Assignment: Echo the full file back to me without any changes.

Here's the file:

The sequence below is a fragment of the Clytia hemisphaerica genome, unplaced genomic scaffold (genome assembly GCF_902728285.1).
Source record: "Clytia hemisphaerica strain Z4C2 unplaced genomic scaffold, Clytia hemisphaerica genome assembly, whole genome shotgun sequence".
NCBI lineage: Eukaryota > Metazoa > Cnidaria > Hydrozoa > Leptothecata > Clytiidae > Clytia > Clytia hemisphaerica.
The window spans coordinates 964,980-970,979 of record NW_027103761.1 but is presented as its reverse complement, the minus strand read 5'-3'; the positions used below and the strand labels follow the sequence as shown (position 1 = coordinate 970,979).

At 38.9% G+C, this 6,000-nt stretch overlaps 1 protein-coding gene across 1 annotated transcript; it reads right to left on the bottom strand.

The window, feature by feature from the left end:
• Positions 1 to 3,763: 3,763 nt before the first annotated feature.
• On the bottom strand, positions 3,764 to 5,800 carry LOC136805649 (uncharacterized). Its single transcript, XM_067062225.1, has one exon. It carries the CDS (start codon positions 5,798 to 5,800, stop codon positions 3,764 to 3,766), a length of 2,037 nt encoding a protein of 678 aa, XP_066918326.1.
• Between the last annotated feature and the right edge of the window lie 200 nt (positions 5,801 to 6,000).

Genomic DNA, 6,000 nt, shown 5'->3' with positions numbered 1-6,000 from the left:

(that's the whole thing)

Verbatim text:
The sequence below is a fragment of the Clytia hemisphaerica genome, unplaced genomic scaffold (genome assembly GCF_902728285.1).
Source record: "Clytia hemisphaerica strain Z4C2 unplaced genomic scaffold, Clytia hemisphaerica genome assembly, whole genome shotgun sequence".
NCBI lineage: Eukaryota > Metazoa > Cnidaria > Hydrozoa > Leptothecata > Clytiidae > Clytia > Clytia hemisphaerica.
The window spans coordinates 964,980-970,979 of record NW_027103761.1 but is presented as its reverse complement, the minus strand read 5'-3'; the positions used below and the strand labels follow the sequence as shown (position 1 = coordinate 970,979).

At 38.9% G+C, this 6,000-nt stretch overlaps 1 protein-coding gene across 1 annotated transcript; it reads right to left on the bottom strand.

The window, feature by feature from the left end:
• Positions 1 to 3,763: 3,763 nt before the first annotated feature.
• On the bottom strand, positions 3,764 to 5,800 carry LOC136805649 (uncharacterized). Its single transcript, XM_067062225.1, has one exon. It carries the CDS (start codon positions 5,798 to 5,800, stop codon positions 3,764 to 3,766), a length of 2,037 nt encoding a protein of 678 aa, XP_066918326.1.
• Between the last annotated feature and the right edge of the window lie 200 nt (positions 5,801 to 6,000).

Genomic DNA, 6,000 nt, shown 5'->3' with positions numbered 1-6,000 from the left: